Is It Really About More Connecticut Casinos, or Is IT Just Plain Arrogance?

Anyone who knows me knows I don’t like to talk politics, because….well……I don’t like politics. But,  the turmoil the Bureau of Indian Affairs’s new proposal for tribal acknowledgment is causing in Connecticut bothers me from many points of view. Is economics really what worries us, or is it tied into a deeper bigotry & jealousy influenced by what we have actually created.

Proposed rule changes that Native American groups say could help bring more casinos to Connecticut are coming under criticism from the state’s congressional delegation, which argues that the U.S. Interior Department is watering down the criteria for granting federal recognition to tribes.

In a letter sent to the department’s Bureau of Indian Affairs, the state’s two senators and five House representatives wrote that the proposed changes would significantly affect state residents. The governor and local leaders in towns that host state reservations are also opposing the proposals, which could renew long-simmering battles over land claims by making it easier for local tribes to win acknowledgment.

The CT delegation argues Connecticut appears to be singled out unfairly, citing a proposal to require that tribes demonstrate continuity only since 1934 give Indian groups a pass on other requirements for acknowledgment. Connecticut of the few to have had state reservation lands in existence since 1934.

If approved, the changes could benefit three other Connecticut tribes _ the Schaghticokes of Kent, the Golden Hill Paugussetts of Trumbull and Colchester and the Eastern Pequots of North Stonington. Federal acknowledgment can bolster a tribe’s claims to surrounding land, eliminate regulatory barriers to commercial development and bring increased health and education benefits to members.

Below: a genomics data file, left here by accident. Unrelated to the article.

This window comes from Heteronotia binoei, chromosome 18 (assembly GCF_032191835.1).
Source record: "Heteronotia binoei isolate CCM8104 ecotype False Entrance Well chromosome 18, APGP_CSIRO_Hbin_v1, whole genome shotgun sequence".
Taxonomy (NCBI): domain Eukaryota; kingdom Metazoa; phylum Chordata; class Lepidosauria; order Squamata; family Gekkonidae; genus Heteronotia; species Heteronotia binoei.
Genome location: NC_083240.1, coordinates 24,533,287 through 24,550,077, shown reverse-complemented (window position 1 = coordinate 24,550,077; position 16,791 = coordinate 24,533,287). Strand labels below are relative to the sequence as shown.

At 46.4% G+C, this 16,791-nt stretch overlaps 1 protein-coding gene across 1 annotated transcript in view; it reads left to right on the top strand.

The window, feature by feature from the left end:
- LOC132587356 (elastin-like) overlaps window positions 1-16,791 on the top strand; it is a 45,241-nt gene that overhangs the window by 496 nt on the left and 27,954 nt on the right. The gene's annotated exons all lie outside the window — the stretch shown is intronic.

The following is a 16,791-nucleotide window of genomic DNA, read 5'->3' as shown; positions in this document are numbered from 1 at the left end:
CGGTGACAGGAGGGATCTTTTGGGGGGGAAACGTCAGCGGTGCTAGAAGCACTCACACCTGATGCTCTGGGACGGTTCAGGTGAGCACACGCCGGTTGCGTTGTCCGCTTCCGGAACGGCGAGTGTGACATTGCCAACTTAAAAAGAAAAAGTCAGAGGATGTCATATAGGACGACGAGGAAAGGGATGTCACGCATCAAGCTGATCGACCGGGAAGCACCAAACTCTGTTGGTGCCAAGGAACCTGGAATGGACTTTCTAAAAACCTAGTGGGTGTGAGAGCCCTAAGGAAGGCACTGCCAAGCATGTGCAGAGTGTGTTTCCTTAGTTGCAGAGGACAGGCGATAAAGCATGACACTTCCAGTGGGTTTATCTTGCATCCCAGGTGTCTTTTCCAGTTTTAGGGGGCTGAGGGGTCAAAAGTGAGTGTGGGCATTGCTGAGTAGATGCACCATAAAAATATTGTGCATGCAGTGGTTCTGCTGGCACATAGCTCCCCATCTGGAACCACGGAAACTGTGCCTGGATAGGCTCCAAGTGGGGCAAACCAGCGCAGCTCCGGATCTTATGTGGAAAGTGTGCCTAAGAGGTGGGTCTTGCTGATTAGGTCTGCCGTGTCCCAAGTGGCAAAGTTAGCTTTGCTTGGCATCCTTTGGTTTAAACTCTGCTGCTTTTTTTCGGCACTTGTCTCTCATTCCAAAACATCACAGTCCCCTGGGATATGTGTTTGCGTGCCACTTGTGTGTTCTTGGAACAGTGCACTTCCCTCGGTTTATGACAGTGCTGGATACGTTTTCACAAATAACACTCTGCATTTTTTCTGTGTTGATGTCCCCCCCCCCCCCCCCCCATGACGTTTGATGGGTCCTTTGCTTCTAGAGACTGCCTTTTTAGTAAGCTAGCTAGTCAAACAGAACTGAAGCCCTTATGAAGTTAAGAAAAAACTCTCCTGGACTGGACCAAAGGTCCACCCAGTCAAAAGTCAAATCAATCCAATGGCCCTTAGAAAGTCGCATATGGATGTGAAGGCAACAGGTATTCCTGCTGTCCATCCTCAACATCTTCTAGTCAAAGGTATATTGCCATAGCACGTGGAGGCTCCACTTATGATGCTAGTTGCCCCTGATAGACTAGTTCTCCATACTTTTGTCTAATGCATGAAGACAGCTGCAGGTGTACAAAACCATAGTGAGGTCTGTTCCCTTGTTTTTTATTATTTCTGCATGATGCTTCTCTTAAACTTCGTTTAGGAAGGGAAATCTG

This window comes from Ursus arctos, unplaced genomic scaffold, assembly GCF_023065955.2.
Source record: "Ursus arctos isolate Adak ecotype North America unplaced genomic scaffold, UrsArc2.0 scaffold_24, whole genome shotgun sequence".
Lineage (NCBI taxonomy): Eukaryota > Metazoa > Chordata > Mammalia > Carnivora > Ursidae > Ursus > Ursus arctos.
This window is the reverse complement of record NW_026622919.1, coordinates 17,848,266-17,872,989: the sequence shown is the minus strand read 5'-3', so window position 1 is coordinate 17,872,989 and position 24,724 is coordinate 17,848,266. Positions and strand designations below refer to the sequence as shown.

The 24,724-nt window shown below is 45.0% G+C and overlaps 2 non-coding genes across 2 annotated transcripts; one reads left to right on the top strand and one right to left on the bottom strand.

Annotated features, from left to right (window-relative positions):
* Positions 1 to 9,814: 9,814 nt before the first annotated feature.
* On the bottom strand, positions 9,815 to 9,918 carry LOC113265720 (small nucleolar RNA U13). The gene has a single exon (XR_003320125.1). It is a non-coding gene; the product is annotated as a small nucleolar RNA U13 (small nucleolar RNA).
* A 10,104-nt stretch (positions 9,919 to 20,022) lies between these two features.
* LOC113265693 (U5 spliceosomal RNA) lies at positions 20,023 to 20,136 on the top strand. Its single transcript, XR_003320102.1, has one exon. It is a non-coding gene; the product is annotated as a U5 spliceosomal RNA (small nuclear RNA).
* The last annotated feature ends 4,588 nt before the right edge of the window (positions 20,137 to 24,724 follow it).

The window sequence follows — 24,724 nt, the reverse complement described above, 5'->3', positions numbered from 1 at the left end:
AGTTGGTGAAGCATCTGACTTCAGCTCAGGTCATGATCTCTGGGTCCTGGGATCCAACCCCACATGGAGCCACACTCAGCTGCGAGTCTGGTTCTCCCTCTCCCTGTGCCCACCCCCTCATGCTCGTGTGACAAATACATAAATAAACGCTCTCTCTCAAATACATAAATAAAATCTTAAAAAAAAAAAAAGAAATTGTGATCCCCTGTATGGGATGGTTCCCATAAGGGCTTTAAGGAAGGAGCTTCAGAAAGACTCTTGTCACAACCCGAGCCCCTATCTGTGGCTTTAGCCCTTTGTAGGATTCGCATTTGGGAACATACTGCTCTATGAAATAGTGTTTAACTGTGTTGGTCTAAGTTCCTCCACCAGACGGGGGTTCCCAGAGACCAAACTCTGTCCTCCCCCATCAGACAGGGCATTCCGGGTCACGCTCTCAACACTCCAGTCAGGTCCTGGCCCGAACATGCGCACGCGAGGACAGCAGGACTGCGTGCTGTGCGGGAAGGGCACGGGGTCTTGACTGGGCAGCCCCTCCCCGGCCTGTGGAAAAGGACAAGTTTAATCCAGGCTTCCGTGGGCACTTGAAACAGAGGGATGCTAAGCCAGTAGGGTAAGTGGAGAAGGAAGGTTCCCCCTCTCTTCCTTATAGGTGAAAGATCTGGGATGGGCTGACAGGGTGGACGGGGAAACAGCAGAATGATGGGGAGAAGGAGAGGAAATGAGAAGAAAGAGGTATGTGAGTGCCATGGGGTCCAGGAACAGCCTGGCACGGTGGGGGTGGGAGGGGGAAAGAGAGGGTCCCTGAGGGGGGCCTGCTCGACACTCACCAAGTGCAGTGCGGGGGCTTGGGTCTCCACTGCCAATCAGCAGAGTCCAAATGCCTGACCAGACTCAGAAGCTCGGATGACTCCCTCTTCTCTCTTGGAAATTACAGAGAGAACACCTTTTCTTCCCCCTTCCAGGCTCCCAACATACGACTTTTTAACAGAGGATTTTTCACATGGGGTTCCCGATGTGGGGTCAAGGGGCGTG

We worry about casino saturation in CT because of Massachusetts and their gambling proposals – and now THIS! Here’s a little story from the twisted imagination of one blogger that over simplifies to the point of ridiculousness – but maybe borders on the real truth. (cue “Twilight Zone” theme music…….)

Once upon a time, in neighborhood A, a group of three families lived happy together for years. Neighborhood B, also having three families, move into Neighborhood A for their own “personal” reasons. But instead of joining “A,” they took over the neighborhood, buying the other houses except for one. Neighborhood B now calls the area, well, “NEIGHBORHOOD B!” And what happened to the original “A” families? – all of neighbor A families are told to stay in one house in the now “NEIGHBORHOOD B.” “NEIGHBORHOOD B” tells them “We don’t care what you do in there, but don’t come out into our neighborhood.”

Over the years, the three A families (now much smaller) create a restaurant that attracts neighborhood families from far away, helping the three families to survive in their little house. “NEIGHBORHOOD B” doesn’t like that – besides, “B” decided long ago that restaurants were a bad way to feed their “B” families.

But the restaurants are so popular, that “NEIGHBORHOOD B”, frustrated by the situation they created, gets together and physically moves two of the three families from their tiny reservation, (oops), I mean tiny house A (notice how the “A” house seemingly got smaller over time!) to other neighborhoods outside “NEIGHBORHOOD B.” Once again, “B” says, “”We don’t care what you do out there, but don’t come into our neighborhoods. Stay in your reservation, (oops again, I mean house.)”

More restaurants flourish. But then times get hard, and too many restaurants are built. Neighbor A & B feel the pinch, and neighborhood B says “NO MORE RESTAURANTS!” But all the struggling family A members reply, “Hey, you made up these rules. We could have done this together, but you took over our neighborhood, and put us on tiny house to fend for ourselves. You set the whole thing up!”

Unfortunately, I have no ending. There is no ending.

The real question here is – “Is the problem the CT legislation and CT communities have with the BIA’s new proposal really rooted in consideration for all, or does it all come from the arrogance in treating a native people badly 400 years ago and then finding them succeeding under the rules our system put upon them?”

That’s all for now….but I’m sure this is just the beginning. Stay tuned.